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Samuel L. Jackson hints he could star in Quentin Tarantino's final ever film

Charisa Bossinakis

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Samuel L. Jackson hints he could star in Quentin Tarantino's final ever film

Featured Image Credit: Miramax Films. Albert L. Ortega/Getty Images

Some things just go together - dads and SUVs, Gen Zers and technology, and Quentin Tarantino and Samuel L. Jackson.

While the details of Tarantino’s tenth and final film have been pretty hush-hush, Jackson hasn't ruled out appearing in the flick.

The actor, who has appeared in six of Tarantino’s movies, was asked by Vulture’s Bilge Ebiri if there are any plans of him making an appearance in The Movie Critic.

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Jackson replied ‘No comment’ as he broke into laughter.

Credit: Albert L. Ortega/Getty Images
Credit: Albert L. Ortega/Getty Images

So that's definitely not a no.

The Snakes on a Plane actor also went on to discuss Tarantino’s Once Upon in Hollywood, when he noted there were very few Black people in the movie.

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“When I saw Once Upon a Time in Hollywood, I mean, how many Black people are in that movie? Maybe three. It was kind of like watching Goodfellas. When I was in Goodfellas, it’s like me and somebody else,” he said.

But the actor didn’t bring it up to his director friend.

“I’ve only seen him once since the movie came out and that was at my Oscar ceremony. He came to that. That’s the only time I’ve seen him and I wasn’t going to talk about Once Upon a Time in Hollywood that night,” he told the outlet.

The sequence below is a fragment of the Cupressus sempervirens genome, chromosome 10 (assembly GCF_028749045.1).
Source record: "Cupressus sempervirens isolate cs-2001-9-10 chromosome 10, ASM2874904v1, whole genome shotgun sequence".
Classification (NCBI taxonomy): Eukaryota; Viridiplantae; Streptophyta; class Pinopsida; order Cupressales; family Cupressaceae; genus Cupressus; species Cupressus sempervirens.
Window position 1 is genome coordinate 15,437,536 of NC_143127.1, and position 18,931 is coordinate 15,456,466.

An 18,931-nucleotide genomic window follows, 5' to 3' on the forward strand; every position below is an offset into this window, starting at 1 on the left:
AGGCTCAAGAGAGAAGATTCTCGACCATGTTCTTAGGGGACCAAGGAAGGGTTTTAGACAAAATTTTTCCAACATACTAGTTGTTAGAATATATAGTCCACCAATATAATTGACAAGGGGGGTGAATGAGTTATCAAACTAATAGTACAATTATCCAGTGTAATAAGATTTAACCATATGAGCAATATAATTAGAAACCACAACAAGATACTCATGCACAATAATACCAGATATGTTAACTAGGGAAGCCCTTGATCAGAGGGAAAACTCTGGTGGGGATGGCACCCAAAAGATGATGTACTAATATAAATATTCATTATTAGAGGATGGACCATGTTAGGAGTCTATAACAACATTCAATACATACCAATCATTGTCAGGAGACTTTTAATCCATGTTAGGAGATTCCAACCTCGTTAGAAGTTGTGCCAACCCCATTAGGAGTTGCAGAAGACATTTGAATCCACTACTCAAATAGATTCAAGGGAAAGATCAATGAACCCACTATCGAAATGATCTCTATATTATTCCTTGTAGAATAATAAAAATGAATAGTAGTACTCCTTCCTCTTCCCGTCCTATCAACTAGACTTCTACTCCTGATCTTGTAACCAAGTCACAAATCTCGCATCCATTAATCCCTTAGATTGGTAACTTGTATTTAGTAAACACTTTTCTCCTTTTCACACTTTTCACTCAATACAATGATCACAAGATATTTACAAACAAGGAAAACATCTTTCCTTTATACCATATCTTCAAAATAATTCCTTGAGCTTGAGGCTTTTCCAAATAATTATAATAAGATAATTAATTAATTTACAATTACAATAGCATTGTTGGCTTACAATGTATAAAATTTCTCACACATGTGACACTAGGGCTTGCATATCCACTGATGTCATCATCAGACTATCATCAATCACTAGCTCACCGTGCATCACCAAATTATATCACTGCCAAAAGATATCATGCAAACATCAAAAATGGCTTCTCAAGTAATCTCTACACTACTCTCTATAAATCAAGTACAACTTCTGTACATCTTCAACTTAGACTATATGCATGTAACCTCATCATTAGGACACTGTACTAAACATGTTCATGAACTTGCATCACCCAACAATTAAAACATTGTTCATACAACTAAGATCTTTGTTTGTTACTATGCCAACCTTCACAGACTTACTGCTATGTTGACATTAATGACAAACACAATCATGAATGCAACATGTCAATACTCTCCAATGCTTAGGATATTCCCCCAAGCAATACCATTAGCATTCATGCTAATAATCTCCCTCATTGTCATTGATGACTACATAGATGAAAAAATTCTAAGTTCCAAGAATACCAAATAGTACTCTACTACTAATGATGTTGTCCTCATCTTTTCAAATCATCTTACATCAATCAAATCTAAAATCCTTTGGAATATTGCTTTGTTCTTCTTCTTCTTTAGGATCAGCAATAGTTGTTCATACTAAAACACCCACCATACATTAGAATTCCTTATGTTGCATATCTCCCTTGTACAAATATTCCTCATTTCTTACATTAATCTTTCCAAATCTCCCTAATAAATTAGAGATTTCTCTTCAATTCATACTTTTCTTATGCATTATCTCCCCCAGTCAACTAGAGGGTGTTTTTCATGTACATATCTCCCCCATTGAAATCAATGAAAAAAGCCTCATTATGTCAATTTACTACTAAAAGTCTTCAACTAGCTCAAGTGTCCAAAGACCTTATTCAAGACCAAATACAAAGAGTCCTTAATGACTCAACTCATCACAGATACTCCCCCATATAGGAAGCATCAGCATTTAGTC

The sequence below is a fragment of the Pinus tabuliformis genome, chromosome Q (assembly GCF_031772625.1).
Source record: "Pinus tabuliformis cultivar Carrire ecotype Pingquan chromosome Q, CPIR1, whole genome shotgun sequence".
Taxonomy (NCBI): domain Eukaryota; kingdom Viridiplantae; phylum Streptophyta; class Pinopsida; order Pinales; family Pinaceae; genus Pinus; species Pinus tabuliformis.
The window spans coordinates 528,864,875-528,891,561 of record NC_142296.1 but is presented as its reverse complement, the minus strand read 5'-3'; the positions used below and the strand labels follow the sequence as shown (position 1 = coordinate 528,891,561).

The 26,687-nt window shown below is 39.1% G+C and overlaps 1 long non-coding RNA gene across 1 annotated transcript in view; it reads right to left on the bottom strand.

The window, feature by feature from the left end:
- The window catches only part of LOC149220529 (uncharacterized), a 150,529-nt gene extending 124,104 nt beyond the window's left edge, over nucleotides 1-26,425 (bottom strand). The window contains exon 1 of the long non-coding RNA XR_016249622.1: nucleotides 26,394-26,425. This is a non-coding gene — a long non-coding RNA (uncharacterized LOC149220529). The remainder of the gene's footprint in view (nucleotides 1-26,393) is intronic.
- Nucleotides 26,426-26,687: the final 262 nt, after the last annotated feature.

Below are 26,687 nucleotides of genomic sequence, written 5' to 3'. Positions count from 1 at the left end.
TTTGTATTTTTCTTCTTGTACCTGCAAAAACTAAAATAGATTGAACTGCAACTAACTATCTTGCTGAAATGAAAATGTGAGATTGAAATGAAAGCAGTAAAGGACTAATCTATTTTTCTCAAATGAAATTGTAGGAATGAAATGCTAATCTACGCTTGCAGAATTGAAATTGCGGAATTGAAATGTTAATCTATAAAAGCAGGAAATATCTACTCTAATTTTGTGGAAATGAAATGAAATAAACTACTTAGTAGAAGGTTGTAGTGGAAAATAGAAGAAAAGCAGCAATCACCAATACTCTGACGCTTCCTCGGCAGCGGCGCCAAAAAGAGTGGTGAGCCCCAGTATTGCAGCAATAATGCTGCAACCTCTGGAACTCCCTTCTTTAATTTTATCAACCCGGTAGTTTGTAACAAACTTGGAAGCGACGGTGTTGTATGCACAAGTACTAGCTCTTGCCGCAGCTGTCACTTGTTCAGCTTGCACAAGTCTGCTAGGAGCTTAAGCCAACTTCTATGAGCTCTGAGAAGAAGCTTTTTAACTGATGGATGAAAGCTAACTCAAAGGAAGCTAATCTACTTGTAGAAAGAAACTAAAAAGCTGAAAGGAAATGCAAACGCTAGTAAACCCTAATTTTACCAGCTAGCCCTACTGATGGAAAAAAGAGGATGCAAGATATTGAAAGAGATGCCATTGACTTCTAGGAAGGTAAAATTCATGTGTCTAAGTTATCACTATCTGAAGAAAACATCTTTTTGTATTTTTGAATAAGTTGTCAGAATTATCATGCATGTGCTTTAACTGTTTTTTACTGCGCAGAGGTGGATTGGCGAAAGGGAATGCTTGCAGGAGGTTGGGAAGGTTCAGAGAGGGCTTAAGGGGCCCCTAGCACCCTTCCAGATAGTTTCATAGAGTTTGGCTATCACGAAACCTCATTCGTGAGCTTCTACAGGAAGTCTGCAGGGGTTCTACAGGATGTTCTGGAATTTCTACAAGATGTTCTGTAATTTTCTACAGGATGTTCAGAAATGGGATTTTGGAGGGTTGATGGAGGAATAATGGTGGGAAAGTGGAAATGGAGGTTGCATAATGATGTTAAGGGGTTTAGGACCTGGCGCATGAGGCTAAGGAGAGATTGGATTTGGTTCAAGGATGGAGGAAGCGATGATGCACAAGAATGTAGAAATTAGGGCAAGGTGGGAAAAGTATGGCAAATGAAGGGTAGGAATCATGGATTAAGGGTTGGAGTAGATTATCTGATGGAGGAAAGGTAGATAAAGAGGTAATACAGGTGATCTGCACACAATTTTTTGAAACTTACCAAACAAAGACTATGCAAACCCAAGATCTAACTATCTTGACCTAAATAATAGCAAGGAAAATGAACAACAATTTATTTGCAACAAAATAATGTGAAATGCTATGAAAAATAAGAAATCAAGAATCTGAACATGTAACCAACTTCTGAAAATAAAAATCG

Tarantino has already teased that his final film will follow a real-life critic who once wrote reviews for a porn magazine.

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Credit: Max Mumby/Indigo/Getty Images
Credit: Max Mumby/Indigo/Getty Images

While speaking to Deadline at the Cannes Film Festival, he revealed that this real-life character is a cross between radio king Howard Stern and Taxi Driver’s Travis Bickle.

“The porno rag critic was very, very funny. He was very rude, you know. He cursed. He used racial slurs. But his s**t was really funny. He was as rude as hell. He wrote like he was 55, but he was only in his early to mid-30s. He died in his late thirties,” he continued.

When pressed about why this would be his last film, the director admitted he liked the idea of going out ‘on top’ after more than three decades in the business.

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He added: “I like the idea of giving it my all for 30 years and then saying, ‘OK, that’s enough'.

"And I don’t like working to diminishing returns. And I mean, now is a good time because I mean, what even is a motion picture anyway anymore? Is it just something that they show on Apple?"

Topics: Film & TV, News, Film and TV, Samuel L Jackson, Quentin Tarantino

Charisa Bossinakis
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